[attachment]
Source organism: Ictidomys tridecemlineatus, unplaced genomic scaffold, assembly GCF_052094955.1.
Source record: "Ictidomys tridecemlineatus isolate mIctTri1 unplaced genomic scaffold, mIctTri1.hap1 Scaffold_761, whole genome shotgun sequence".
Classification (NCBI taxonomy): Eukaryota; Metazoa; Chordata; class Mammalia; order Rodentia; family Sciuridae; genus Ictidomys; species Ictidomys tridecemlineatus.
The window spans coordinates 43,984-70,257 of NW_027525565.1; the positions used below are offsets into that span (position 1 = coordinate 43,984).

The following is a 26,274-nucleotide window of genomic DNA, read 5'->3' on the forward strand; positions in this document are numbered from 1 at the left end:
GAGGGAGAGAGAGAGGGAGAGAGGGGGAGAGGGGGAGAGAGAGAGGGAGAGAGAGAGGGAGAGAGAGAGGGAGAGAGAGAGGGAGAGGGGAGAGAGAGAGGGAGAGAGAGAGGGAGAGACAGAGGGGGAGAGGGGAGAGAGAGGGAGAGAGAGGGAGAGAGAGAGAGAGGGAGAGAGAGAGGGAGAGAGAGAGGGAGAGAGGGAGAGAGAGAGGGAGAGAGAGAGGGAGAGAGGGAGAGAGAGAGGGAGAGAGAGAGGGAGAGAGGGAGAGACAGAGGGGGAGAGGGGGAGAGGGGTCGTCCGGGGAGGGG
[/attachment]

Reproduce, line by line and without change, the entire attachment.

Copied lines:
Source organism: Ictidomys tridecemlineatus, unplaced genomic scaffold, assembly GCF_052094955.1.
Source record: "Ictidomys tridecemlineatus isolate mIctTri1 unplaced genomic scaffold, mIctTri1.hap1 Scaffold_761, whole genome shotgun sequence".
Classification (NCBI taxonomy): Eukaryota; Metazoa; Chordata; class Mammalia; order Rodentia; family Sciuridae; genus Ictidomys; species Ictidomys tridecemlineatus.
The window spans coordinates 43,984-70,257 of NW_027525565.1; the positions used below are offsets into that span (position 1 = coordinate 43,984).

The following is a 26,274-nucleotide window of genomic DNA, read 5'->3' on the forward strand; positions in this document are numbered from 1 at the left end:
GAGGGAGAGAGAGAGGGAGAGAGGGGGAGAGGGGGAGAGAGAGAGGGAGAGAGAGAGGGAGAGAGAGAGGGAGAGAGAGAGGGAGAGGGGAGAGAGAGAGGGAGAGAGAGAGGGAGAGACAGAGGGGGAGAGGGGAGAGAGAGGGAGAGAGAGGGAGAGAGAGAGAGAGGGAGAGAGAGAGGGAGAGAGAGAGGGAGAGAGGGAGAGAGAGAGGGAGAGAGAGAGGGAGAGAGGGAGAGAGAGAGGGAGAGAGAGAGGGAGAGAGGGAGAGACAGAGGGGGAGAGGGGGAGAGGGGTCGTCCGGGGAGGGG